What Should I Know About a Sexual Assault Charge?
In Canada, sexual assault falls under the assault provisions of the Criminal Code (Section 265) and includes physical contact and threats:
(1) A person commits an assault when without the consent of another person, he applies for intentionally to that other person directly or indirectly; he attempts or threatens, by an act or gesture, to apply force to another person, if he has, or causes that other person to believe on reasonable grounds that he has, present ability to effect his purpose; or while openly wearing or carrying a weapon or an imitation thereof, he accosts or impedes another person or begs.
(2) This section applies to all forms of assault, including sexual assault, sexual assault with a weapon, threats to a third party or causing bodily harm and aggravated sexual assault.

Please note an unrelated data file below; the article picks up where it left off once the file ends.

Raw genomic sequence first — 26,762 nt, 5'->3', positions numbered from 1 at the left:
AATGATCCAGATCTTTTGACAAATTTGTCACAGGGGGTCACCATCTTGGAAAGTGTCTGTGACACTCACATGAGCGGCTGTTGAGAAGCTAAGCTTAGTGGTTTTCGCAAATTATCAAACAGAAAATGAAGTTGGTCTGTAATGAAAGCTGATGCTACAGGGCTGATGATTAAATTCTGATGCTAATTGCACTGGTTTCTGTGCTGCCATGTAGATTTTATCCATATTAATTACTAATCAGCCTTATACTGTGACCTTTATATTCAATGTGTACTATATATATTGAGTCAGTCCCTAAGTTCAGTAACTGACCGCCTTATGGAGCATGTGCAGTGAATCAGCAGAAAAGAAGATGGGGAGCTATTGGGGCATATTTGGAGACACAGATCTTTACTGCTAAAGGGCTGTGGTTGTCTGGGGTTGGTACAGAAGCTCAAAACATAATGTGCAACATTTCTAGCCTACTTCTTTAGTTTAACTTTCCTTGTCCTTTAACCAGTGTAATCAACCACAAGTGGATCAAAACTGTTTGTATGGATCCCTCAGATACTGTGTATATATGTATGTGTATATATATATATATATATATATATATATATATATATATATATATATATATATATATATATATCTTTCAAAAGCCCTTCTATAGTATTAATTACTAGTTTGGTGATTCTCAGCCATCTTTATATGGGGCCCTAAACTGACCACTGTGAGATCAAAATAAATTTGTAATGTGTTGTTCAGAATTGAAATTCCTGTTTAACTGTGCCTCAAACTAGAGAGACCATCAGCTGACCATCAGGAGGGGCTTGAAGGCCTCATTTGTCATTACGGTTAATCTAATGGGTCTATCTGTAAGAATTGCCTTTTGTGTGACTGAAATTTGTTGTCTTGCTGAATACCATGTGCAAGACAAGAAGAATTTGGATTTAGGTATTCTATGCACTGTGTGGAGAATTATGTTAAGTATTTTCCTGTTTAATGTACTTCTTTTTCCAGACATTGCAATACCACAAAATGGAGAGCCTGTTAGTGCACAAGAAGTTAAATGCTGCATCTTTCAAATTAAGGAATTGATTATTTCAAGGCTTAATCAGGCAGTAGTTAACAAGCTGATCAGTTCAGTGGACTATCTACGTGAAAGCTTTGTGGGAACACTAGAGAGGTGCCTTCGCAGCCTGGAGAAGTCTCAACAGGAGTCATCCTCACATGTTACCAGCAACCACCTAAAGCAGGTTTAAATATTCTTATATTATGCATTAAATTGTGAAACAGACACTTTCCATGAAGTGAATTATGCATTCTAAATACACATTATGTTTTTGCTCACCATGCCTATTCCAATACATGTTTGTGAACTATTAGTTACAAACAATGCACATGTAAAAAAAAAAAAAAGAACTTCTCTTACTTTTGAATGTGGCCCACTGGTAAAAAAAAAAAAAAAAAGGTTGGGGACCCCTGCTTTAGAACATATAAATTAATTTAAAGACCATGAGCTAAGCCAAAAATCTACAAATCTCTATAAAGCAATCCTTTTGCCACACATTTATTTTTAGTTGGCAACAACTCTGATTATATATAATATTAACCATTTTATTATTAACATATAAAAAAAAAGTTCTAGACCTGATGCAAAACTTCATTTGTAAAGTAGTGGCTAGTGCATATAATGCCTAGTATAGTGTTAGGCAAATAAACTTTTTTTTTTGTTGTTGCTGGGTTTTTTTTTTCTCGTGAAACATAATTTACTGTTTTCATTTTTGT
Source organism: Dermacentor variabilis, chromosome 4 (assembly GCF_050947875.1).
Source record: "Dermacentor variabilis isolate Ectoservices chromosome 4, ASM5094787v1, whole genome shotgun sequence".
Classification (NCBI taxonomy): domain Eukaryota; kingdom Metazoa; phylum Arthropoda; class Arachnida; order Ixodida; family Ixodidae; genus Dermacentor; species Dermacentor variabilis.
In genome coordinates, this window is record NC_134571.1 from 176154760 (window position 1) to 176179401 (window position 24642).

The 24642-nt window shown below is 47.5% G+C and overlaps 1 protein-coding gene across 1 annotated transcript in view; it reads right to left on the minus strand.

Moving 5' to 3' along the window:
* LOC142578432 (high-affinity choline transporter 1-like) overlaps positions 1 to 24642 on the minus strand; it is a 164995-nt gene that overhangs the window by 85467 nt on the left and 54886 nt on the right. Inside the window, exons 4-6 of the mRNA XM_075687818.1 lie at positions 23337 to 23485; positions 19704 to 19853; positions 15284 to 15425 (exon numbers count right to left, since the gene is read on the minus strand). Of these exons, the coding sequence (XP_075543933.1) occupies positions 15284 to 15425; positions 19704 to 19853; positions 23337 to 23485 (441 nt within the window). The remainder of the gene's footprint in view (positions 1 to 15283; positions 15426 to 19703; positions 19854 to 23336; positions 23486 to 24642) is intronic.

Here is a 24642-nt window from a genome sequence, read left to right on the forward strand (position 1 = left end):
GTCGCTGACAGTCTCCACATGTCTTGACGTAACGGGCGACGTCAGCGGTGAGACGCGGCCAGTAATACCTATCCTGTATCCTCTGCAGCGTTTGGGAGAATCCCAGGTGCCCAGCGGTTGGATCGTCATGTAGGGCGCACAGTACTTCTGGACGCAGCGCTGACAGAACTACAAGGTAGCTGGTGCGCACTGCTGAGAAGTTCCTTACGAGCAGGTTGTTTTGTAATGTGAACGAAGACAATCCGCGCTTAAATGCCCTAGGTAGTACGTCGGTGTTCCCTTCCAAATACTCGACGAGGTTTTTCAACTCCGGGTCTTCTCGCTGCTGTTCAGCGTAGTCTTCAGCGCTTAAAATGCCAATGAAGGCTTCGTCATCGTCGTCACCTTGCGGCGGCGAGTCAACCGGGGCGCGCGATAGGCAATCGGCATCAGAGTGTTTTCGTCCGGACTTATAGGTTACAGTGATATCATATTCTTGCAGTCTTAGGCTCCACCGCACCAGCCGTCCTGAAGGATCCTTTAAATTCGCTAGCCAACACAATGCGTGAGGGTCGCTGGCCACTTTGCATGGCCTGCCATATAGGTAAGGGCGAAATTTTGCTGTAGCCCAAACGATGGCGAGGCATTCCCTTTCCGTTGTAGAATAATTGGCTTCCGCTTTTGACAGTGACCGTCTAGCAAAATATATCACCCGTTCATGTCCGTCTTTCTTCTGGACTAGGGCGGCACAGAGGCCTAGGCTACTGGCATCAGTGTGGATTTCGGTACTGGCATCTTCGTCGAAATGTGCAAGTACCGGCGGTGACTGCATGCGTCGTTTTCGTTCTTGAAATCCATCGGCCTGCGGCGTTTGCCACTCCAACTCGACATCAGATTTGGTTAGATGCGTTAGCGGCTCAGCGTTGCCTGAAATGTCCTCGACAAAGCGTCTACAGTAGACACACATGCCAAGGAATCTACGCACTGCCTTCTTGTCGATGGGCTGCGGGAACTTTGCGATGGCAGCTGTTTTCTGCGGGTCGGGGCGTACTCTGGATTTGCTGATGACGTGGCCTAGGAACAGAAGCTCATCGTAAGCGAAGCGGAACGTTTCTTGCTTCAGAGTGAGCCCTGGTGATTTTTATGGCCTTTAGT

In circumstances of alleged sexual assault, it is up to the police to determine whether to arrest you. The police must have reasonable and probable grounds (RPG) to do so which means that those grounds must be objectively justifiable. In other words, a reasonable person placed in the position of the police officer must be able to conclude that there were reasonable and probable grounds for the arrest.
Once you are charged, the Crown Attorney (prosecutor) then determines whether to prosecute your case on the basis of a reasonable prospect of conviction (RPC). That is to say, whether there is sufficient evidence in relation to the assault to support a finding of guilt against you. This is known as screening your charge. If there is insufficient evidence against you, the Crown Attorney may decide to drop the charge.